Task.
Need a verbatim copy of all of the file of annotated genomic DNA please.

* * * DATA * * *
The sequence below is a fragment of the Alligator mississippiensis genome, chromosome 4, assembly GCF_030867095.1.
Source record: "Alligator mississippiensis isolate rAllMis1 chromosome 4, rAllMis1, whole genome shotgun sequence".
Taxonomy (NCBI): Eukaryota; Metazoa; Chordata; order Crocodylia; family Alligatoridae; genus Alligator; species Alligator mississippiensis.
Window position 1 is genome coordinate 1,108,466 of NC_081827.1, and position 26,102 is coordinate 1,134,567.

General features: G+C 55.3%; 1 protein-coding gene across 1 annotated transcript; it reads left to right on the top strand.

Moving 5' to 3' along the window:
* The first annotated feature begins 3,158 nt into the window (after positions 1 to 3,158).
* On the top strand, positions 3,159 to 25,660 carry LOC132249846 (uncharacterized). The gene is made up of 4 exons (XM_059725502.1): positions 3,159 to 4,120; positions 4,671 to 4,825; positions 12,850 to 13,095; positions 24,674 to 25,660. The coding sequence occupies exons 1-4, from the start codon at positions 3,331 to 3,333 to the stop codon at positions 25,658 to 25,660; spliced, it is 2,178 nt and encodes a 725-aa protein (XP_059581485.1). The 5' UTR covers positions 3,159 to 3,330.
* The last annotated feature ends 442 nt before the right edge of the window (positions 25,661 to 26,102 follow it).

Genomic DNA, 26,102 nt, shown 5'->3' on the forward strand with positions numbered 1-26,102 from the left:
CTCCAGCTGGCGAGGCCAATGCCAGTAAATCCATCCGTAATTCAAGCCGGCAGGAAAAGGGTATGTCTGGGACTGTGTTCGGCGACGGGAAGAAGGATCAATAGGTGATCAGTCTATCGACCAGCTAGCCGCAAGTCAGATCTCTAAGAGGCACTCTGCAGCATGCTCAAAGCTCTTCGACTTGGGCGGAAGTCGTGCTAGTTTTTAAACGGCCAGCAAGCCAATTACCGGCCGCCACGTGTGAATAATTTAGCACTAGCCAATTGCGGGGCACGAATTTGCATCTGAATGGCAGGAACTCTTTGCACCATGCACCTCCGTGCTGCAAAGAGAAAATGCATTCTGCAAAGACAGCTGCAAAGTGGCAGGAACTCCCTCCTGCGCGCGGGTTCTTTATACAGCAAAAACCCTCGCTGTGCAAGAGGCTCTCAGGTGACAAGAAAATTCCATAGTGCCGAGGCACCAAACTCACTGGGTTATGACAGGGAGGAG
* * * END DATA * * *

The sequence below is a fragment of the Alligator mississippiensis genome, chromosome 4, assembly GCF_030867095.1.
Source record: "Alligator mississippiensis isolate rAllMis1 chromosome 4, rAllMis1, whole genome shotgun sequence".
Taxonomy (NCBI): Eukaryota; Metazoa; Chordata; order Crocodylia; family Alligatoridae; genus Alligator; species Alligator mississippiensis.
Window position 1 is genome coordinate 1,108,466 of NC_081827.1, and position 26,102 is coordinate 1,134,567.

General features: G+C 55.3%; 1 protein-coding gene across 1 annotated transcript; it reads left to right on the top strand.

Moving 5' to 3' along the window:
* The first annotated feature begins 3,158 nt into the window (after positions 1 to 3,158).
* On the top strand, positions 3,159 to 25,660 carry LOC132249846 (uncharacterized). The gene is made up of 4 exons (XM_059725502.1): positions 3,159 to 4,120; positions 4,671 to 4,825; positions 12,850 to 13,095; positions 24,674 to 25,660. The coding sequence occupies exons 1-4, from the start codon at positions 3,331 to 3,333 to the stop codon at positions 25,658 to 25,660; spliced, it is 2,178 nt and encodes a 725-aa protein (XP_059581485.1). The 5' UTR covers positions 3,159 to 3,330.
* The last annotated feature ends 442 nt before the right edge of the window (positions 25,661 to 26,102 follow it).

Genomic DNA, 26,102 nt, shown 5'->3' on the forward strand with positions numbered 1-26,102 from the left:
CTCCAGCTGGCGAGGCCAATGCCAGTAAATCCATCCGTAATTCAAGCCGGCAGGAAAAGGGTATGTCTGGGACTGTGTTCGGCGACGGGAAGAAGGATCAATAGGTGATCAGTCTATCGACCAGCTAGCCGCAAGTCAGATCTCTAAGAGGCACTCTGCAGCATGCTCAAAGCTCTTCGACTTGGGCGGAAGTCGTGCTAGTTTTTAAACGGCCAGCAAGCCAATTACCGGCCGCCACGTGTGAATAATTTAGCACTAGCCAATTGCGGGGCACGAATTTGCATCTGAATGGCAGGAACTCTTTGCACCATGCACCTCCGTGCTGCAAAGAGAAAATGCATTCTGCAAAGACAGCTGCAAAGTGGCAGGAACTCCCTCCTGCGCGCGGGTTCTTTATACAGCAAAAACCCTCGCTGTGCAAGAGGCTCTCAGGTGACAAGAAAATTCCATAGTGCCGAGGCACCAAACTCACTGGGTTATGACAGGGAGGAG